school supplies

school supplies

receipt for school supplies

I visited the school on November 20, 2008. We took the Song Tail (local bus) there, and not knowing the schedule and how long it would take to get to the school, we left Pakse a bit early and headed to Ponthong. We got to the school around 10:20 AM, right before their lunch break at 11 AM-1 PM.

I asked my dad and one of the teachers, Nang Ummala to hand out the books, pens, and pencils to the students. As you can see, the photos show for themselves, and if I have to say so myself, the joy of giving is definitely greater than the joy of receiving.

Dannavieng Elementary School Dannavieng Elementary School

Dannavieng Elementary School Dannavieng Elementary School

Dannavieng Elementary School Dannavieng Elementary School

Dannavieng Elementary School Dannavieng Elementary School

Dannavieng Elementary School

Handsome posts right before lunch break at 11 AM…

Dannavieng Elementary School

Dannavieng Elementary School

More photos of younger students

Dannavieng Elementary School

Dannavieng Elementary School Dannavieng Elementary School

Dannavieng Elementary School Dannavieng Elementary School

Dannavieng Elementary School Dannavieng Elementary School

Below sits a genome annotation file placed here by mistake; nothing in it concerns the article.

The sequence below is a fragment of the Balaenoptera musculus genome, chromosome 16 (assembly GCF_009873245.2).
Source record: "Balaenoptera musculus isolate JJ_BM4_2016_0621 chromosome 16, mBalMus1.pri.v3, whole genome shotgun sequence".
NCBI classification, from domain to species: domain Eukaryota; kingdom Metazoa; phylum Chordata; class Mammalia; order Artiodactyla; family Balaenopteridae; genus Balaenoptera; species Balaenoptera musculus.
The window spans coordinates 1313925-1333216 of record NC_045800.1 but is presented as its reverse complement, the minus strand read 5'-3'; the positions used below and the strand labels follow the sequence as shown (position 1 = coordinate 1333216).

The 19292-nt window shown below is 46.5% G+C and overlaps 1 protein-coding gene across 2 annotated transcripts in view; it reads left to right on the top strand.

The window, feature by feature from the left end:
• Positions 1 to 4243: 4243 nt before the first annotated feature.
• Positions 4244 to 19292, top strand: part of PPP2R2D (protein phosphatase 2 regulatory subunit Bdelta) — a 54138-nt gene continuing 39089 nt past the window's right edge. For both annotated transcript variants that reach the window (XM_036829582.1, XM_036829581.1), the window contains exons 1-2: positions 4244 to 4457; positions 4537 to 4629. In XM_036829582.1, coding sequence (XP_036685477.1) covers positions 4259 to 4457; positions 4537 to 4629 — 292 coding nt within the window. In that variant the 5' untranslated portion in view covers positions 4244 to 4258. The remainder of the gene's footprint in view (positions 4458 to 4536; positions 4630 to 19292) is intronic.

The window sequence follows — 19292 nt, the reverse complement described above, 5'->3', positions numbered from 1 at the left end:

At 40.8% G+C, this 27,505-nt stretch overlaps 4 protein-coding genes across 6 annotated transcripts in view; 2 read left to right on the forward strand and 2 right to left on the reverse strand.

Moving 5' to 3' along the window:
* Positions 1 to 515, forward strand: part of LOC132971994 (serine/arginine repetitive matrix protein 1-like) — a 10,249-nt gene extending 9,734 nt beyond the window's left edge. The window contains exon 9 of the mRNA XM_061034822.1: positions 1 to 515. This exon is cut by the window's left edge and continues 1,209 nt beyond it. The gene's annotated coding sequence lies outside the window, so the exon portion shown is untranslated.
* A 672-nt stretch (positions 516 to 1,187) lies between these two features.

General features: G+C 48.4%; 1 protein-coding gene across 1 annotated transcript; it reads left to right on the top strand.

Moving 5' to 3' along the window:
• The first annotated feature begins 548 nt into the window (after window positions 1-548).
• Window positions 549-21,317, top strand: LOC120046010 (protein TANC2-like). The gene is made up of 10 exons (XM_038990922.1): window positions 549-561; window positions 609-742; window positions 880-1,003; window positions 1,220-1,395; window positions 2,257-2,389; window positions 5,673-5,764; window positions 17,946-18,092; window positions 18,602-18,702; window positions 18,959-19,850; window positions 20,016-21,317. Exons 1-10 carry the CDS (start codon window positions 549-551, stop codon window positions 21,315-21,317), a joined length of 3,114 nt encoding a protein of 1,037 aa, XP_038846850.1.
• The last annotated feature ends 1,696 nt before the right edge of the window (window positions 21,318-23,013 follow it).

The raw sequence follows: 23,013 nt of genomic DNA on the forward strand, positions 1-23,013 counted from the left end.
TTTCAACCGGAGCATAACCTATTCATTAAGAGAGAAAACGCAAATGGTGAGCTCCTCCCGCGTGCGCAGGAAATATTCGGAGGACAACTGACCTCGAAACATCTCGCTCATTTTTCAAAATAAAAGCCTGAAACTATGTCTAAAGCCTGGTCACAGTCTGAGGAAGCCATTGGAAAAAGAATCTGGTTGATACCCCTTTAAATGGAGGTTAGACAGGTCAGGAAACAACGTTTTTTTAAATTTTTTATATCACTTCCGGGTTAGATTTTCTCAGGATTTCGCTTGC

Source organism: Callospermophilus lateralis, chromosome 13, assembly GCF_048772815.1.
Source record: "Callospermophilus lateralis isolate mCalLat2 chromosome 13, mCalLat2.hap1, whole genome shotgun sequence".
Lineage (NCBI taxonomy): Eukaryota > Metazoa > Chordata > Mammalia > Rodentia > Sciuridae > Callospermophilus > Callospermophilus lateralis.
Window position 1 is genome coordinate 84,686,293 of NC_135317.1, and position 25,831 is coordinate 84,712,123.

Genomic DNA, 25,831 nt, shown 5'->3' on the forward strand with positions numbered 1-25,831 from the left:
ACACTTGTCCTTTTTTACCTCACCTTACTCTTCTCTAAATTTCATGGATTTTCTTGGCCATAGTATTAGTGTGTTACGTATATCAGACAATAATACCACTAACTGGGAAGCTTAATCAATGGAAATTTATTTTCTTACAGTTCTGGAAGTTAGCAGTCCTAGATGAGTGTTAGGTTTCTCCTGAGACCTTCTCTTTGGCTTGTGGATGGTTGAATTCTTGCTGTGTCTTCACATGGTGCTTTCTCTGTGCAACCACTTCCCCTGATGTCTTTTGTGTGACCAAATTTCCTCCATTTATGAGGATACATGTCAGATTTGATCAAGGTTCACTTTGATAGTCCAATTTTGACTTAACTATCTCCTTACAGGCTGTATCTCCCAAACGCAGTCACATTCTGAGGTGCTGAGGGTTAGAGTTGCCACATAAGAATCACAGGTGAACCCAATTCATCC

I’m happy to be able to make some small contribution to the school in Laos, and glad that my friend also gave school supplies.  There are others that have made contribution that’s worth mentioning,  Booyong Co. Korean donated 6 blackboards, as you can see that the old ones are in bad shape.

Booyong Co. Korean

Booyong Co. Korean old blackboard

13 thoughts on “My Visit to Dannavieng Elementary School”

  1. Hi Nye, have you heard of Greg Mortenson? Look him up and you’ll find an amazing legacy and life he is building…his current book is “Three Cups of Tea.”

    What you and your friends are doing for the children of Laos is something that I believe many of us here can contribute one way or another. I remember your earlier posting you made with the quote “I believe the children are the future…”